They are seen as a beacon of hope for energy-saving electronics and the high-tech of the future: topological quantum materials. One of their properties is to conduct spin-polarized electrons on their surface—even though they are actually non-conductive inside. To put it into perspective: In spin-polarized electrons, the intrinsic angular momentum, ie the direction of rotation of the particles (spin), is not purely randomly aligned.
To distinguish topological materials from ordinary ones, scientists used to study their surface currents. However, the topology of an electron is closely related to its quantum mechanical wave properties and its spin. This relationship is now directly demonstrated by the photoelectric effect—a phenomenon in which electrons are released from a material, such as a metal, with the help of light.
Giorgio Sangiovanni, a founding member of ct.qmat in Würzburg and one of the project’s theoretical physicists, likened this discovery to using 3D glasses to visualize the topology of electrons. He explained, “Electrons and photons can be described quantum mechanically like waves and particles. Therefore, electrons have a spin that we can measure thanks to the photoelectric effect.”
To do this, the team used circularly polarized X-ray light—light particles with torque. Sangiovanni explains, “When a photon meets an electron, the signal coming from the quantum material depends on whether the photon has right- or left-handed polarization.”
“In other words, the orientation of the spin of the electron determines the relative strength of the signal between the left and right polarized beams. Therefore, this experiment can be thought of as polarized glasses in a 3D cinema , where differently oriented light beams are also used. Our ‘3D glasses’ make the electrons’ topology visible.”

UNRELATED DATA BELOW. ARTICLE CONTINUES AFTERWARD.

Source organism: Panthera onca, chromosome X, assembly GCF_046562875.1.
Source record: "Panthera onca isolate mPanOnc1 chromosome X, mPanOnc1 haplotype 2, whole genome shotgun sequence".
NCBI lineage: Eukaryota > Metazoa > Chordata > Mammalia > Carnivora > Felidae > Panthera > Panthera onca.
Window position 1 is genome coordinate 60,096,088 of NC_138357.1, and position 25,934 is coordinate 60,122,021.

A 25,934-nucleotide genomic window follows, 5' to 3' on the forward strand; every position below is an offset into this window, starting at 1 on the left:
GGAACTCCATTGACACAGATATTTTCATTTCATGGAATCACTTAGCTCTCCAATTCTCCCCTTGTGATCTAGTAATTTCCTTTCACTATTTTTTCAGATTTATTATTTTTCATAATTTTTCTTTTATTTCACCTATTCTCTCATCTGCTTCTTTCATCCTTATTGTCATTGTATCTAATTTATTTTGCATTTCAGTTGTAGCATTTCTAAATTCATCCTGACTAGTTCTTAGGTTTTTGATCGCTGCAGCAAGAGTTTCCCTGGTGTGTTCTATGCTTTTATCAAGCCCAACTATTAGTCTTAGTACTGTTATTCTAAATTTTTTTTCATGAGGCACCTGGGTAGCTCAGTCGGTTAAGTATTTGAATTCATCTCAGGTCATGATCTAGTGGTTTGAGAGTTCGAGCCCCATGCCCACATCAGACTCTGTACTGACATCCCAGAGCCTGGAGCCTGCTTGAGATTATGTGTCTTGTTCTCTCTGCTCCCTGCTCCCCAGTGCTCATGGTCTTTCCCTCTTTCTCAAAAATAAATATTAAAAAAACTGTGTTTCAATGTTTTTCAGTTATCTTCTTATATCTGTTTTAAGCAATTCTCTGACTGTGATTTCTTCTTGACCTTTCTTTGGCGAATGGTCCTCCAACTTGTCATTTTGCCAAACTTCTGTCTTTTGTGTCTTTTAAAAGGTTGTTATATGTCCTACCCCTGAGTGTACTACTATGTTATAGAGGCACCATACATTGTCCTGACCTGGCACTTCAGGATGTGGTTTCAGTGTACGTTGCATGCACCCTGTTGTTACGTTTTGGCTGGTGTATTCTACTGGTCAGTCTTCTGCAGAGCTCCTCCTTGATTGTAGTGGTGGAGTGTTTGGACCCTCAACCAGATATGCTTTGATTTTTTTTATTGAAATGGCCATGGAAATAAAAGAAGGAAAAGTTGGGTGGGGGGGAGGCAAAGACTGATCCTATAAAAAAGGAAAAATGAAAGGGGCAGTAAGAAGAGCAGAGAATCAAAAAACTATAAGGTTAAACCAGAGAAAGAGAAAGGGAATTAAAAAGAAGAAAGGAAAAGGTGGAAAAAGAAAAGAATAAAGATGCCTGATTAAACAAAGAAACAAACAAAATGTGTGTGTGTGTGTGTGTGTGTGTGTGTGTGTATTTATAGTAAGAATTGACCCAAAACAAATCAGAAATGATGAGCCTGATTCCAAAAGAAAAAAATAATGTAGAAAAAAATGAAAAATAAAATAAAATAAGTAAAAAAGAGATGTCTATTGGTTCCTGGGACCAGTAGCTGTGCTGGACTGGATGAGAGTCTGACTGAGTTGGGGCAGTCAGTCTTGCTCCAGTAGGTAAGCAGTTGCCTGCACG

Led by the Würzburg-Dresden Cluster of Excellence ct.qmat—Complexity and Topology in Quantum Matter—this ground-breaking experiment, along with its theoretical description, is the first successful attempt to characterize quantum materials topologically. Sangiovanni pointed out the important role of a particle accelerator in the experiment, saying, “We need the synchrotron particle accelerator to generate this special X-ray light and to create the ‘3D cinema’ effect.”
Quantum matter, particle accelerators and supercomputers
The journey to this great achievement took three years for the researchers. Their beginning is kagome metal TbV6Sn6, a quantum material. In this special class of materials, the atomic lattice has a mixture of triangular and honeycomb lattices in a structure reminiscent of Japanese basket weave. Kagome metals play an important role in ct.qmat materials research.
“Before our colleagues started experimenting with the synchrotron experiment, we had to simulate the results to make sure we were on the right track. In the first step, we created theoretical models and ran the calculations on a supercomputer,” said Dr. Domenico di Sante , the project leader and a theoretical physicist, who is also an associate member of the Würzburg Collaborative Research Center (SFB) 1170 ToCoTronics.
The findings from the measurements perfectly lined up with theoretical predictions, enabling the team to visualize and confirm the topology of kagome metals.
The paper was published in Zenodo preprint server.
Domenico Di Sante et al, Flat band separation and strong spin-Berry curvature in bilayer kagome metals, Zenodo (2023) DOI: 10.5281/zenodo.7787937
Provided by the University of Würzburg
Citation: Visualizing the topology of electrons with ‘3D glasses’ (2023, July 13) retrieved 13 July 2023 from https://phys.org/news/2023-07-visualizing-topology-electrons-3d- glasses.html
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